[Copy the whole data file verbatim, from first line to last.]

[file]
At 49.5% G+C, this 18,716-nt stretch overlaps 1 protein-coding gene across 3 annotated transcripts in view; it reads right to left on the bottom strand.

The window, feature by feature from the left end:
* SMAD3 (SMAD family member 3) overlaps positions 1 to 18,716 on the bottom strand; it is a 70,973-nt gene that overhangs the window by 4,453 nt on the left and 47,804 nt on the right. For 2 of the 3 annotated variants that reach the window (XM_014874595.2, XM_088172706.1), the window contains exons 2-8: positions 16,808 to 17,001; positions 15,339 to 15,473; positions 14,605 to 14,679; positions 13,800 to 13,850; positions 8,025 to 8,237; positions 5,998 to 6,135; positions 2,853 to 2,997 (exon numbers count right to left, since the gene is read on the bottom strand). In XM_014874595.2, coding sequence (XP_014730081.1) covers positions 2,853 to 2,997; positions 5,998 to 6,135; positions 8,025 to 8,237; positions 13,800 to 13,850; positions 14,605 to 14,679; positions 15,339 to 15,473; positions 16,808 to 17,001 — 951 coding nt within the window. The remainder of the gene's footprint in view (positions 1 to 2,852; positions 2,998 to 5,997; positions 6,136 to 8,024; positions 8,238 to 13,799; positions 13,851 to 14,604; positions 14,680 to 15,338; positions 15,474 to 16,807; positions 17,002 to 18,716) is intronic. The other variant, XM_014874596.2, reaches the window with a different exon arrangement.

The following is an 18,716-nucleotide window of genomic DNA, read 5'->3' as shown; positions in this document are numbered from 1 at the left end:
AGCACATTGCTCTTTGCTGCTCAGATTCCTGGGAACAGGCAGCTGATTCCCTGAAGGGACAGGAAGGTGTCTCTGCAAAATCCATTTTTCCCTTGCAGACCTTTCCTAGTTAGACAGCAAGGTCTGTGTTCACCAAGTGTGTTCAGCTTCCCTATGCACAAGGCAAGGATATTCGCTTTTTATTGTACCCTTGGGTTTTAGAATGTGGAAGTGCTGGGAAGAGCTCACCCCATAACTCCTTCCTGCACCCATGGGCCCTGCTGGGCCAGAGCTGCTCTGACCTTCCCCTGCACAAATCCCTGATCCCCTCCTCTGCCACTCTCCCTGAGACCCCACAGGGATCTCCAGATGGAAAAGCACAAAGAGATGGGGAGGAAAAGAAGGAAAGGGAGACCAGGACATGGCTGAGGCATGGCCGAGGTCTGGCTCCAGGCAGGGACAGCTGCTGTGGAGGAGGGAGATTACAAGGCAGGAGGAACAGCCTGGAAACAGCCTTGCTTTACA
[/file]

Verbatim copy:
At 49.5% G+C, this 18,716-nt stretch overlaps 1 protein-coding gene across 3 annotated transcripts in view; it reads right to left on the bottom strand.

The window, feature by feature from the left end:
* SMAD3 (SMAD family member 3) overlaps positions 1 to 18,716 on the bottom strand; it is a 70,973-nt gene that overhangs the window by 4,453 nt on the left and 47,804 nt on the right. For 2 of the 3 annotated variants that reach the window (XM_014874595.2, XM_088172706.1), the window contains exons 2-8: positions 16,808 to 17,001; positions 15,339 to 15,473; positions 14,605 to 14,679; positions 13,800 to 13,850; positions 8,025 to 8,237; positions 5,998 to 6,135; positions 2,853 to 2,997 (exon numbers count right to left, since the gene is read on the bottom strand). In XM_014874595.2, coding sequence (XP_014730081.1) covers positions 2,853 to 2,997; positions 5,998 to 6,135; positions 8,025 to 8,237; positions 13,800 to 13,850; positions 14,605 to 14,679; positions 15,339 to 15,473; positions 16,808 to 17,001 — 951 coding nt within the window. The remainder of the gene's footprint in view (positions 1 to 2,852; positions 2,998 to 5,997; positions 6,136 to 8,024; positions 8,238 to 13,799; positions 13,851 to 14,604; positions 14,680 to 15,338; positions 15,474 to 16,807; positions 17,002 to 18,716) is intronic. The other variant, XM_014874596.2, reaches the window with a different exon arrangement.

The following is an 18,716-nucleotide window of genomic DNA, read 5'->3' as shown; positions in this document are numbered from 1 at the left end:
AGCACATTGCTCTTTGCTGCTCAGATTCCTGGGAACAGGCAGCTGATTCCCTGAAGGGACAGGAAGGTGTCTCTGCAAAATCCATTTTTCCCTTGCAGACCTTTCCTAGTTAGACAGCAAGGTCTGTGTTCACCAAGTGTGTTCAGCTTCCCTATGCACAAGGCAAGGATATTCGCTTTTTATTGTACCCTTGGGTTTTAGAATGTGGAAGTGCTGGGAAGAGCTCACCCCATAACTCCTTCCTGCACCCATGGGCCCTGCTGGGCCAGAGCTGCTCTGACCTTCCCCTGCACAAATCCCTGATCCCCTCCTCTGCCACTCTCCCTGAGACCCCACAGGGATCTCCAGATGGAAAAGCACAAAGAGATGGGGAGGAAAAGAAGGAAAGGGAGACCAGGACATGGCTGAGGCATGGCCGAGGTCTGGCTCCAGGCAGGGACAGCTGCTGTGGAGGAGGGAGATTACAAGGCAGGAGGAACAGCCTGGAAACAGCCTTGCTTTACA